We've all experienced it. One moment you're in the early stages of a friendly game of FIFA with your mate, you are concentrating, but not totally absorbed by the action. All of a sudden, you go 1-0 down to a flukey deflected goal - and everything changes.
Incensed that you now trail in a game you were cruising in, you turn to the 'gamer lean', propelling your upper body closer to the screen as if this will somehow help in your quest to rescue the match.
As it turns out, though, it actually does. Particularly where FIFA is concerned!
A joint research project between the mobile gaming app Stakester and Leeds University has shown that leaning forward does give you a statistically better chance of victory.
Once just a humourous meme, there is now credible science behind the theory that 'the lean' improves your focus and alertness when playing.
The survey of 10,000 gamers saw almost 80% admit to leaning forward during moments of tension. Dr. Andrea Utley - a reader in motor control in the School of Biomedical Sciences at Leeds University - has confirmed that the technique does offer some short-term benefits
"Moving your main sensory system closer will help your focus and concentration, but without full postural support, especially from the trunk and neck muscles, you will get fatigued," she revealed, per joe.co.uk.
The relatively quick nature of a game of FIFA makes it the perfect title to examine this theory further, which is exactly what Dr. Utley did.
Of the almost 8,000 who had earlier confessed to leaning forward, it was discovered that 49.2% did so naturally, 9.3% did so deliberately and 41.5% found that they did both.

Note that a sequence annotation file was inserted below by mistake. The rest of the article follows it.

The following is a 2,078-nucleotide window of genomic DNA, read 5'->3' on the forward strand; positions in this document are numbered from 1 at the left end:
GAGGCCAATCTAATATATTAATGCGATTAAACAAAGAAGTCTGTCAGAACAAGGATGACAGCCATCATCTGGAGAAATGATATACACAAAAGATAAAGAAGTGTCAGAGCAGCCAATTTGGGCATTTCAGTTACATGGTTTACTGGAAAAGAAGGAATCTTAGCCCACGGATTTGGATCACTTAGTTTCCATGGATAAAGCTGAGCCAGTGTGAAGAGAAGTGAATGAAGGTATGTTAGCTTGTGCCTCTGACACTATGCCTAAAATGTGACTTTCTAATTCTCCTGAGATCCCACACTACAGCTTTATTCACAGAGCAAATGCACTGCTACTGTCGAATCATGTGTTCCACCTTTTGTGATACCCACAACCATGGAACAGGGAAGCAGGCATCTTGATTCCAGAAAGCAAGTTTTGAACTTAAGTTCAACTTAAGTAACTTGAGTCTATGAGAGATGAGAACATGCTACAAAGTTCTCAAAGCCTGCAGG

When asked to explain their choice of body positioning, there were a range for responses. Some argued that the lean "supported my body better", while others felt it eliminated distractions. However, there was no one explanation that stood out as the clear frontrunner.
To gain a real insight into the effectiveness of leaning forward for those who actively chose to do it, Dr. Utley and Stakester commissioned a full study.
Recruiting 10 FIFA players, who each played for an average of 8-10 hours a week, Dr. Utley asked them to record themselves while playing a total of five online matches.
None of the subjects were told of the reasons for the study, nor was the 'gamer lean' mentioned.
"We analysed each player’s movement and body position in the footage," read the study. "We noted every major event that transpired in-game, how players reacted to them and their body position when each event occurred."
Participants were only asked about their own thoughts on their body position after the games had been played.
Does the 'gamer lean' benefit players of FIFA?
The results of the 50-match study were pretty one-sided.
Those that leaned forward during gameplay scored a massive 110 goals, more than doubling the 52 netted by players who did not lean.
The video footage captured also showed that players who lean forward were more likely to do so when one of their star attackers got the ball.
Cristiano Ronaldo, in particular, caused a greater amount of leaning whenever he came into possession.
It is not just the attacking side of the game that was found to be helped by learning forward either. Defensively, those who opted not to lean were shown to be more vulnerable to conceding goals.
Those that did not lean let 70 goals in, compared to just 56 being conceded by those that employed the lean.
There is a catch, though. The 'gamer lean' should be used sparingly throughout a match for maximum effectiveness. Dr. Utley revealed that the longer a player relies on leaning forward, the more open they are to a decline in performance.
"Winning players leaned forwards for just 4.69 minutes – 35.5% of an average length game – while losers spent 7.93 minutes in the leaning position [...] 52.6% of the average game on FIFA 21," she revealed.News Now - Sport News